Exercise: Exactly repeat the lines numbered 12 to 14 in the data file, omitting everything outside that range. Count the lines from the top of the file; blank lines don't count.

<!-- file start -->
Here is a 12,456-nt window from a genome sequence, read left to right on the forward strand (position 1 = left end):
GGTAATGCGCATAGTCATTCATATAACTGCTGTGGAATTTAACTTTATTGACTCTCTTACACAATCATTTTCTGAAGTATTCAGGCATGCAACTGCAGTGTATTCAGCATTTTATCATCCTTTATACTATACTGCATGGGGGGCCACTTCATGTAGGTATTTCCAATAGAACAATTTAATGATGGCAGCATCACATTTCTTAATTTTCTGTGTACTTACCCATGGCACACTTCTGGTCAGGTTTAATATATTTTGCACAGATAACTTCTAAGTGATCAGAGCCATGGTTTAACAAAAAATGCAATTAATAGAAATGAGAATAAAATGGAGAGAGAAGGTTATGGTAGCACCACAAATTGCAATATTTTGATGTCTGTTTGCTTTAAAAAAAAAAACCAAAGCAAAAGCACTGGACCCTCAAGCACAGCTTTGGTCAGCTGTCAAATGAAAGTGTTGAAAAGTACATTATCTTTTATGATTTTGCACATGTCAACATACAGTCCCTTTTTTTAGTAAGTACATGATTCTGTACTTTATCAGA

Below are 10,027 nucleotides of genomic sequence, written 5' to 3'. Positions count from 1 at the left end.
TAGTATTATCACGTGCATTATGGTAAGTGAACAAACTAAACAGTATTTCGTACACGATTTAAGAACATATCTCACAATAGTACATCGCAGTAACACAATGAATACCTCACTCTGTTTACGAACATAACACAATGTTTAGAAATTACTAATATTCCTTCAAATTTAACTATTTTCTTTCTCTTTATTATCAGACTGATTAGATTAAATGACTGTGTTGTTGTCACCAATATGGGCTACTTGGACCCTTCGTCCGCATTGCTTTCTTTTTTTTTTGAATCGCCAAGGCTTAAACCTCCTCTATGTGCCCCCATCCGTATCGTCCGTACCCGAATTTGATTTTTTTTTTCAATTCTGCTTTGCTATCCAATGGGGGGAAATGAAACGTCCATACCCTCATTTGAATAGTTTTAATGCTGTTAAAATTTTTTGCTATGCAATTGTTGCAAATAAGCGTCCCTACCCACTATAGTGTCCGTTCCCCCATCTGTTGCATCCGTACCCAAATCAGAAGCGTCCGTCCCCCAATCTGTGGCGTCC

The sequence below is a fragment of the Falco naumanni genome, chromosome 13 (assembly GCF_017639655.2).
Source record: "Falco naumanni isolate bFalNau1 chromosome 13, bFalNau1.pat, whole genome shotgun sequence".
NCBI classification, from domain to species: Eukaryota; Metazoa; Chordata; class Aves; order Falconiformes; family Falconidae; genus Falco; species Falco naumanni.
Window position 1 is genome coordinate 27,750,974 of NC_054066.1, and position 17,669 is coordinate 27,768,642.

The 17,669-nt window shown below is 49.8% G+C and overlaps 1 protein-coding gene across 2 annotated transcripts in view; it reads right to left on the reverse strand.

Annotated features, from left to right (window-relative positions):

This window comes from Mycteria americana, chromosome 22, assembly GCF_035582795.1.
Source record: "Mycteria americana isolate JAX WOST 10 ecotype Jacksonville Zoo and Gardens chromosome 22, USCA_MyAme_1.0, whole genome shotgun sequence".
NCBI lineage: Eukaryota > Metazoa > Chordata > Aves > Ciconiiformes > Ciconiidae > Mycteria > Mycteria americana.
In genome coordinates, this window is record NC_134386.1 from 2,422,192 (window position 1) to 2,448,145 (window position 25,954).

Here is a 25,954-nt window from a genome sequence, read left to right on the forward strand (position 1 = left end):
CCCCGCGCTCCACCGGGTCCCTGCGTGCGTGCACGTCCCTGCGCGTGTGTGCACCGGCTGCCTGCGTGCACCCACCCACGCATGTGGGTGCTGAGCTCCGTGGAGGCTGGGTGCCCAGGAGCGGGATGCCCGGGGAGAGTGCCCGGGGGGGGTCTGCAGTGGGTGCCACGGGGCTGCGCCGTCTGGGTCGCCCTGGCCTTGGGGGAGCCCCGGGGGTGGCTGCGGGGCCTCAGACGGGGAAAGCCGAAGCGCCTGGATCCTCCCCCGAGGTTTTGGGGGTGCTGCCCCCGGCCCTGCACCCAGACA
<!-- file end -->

Source record: "Mycteria americana isolate JAX WOST 10 ecotype Jacksonville Zoo and Gardens chromosome 22, USCA_MyAme_1.0, whole genome shotgun sequence".
NCBI lineage: Eukaryota > Metazoa > Chordata > Aves > Ciconiiformes > Ciconiidae > Mycteria > Mycteria americana.
In genome coordinates, this window is record NC_134386.1 from 2,422,192 (window position 1) to 2,448,145 (window position 25,954).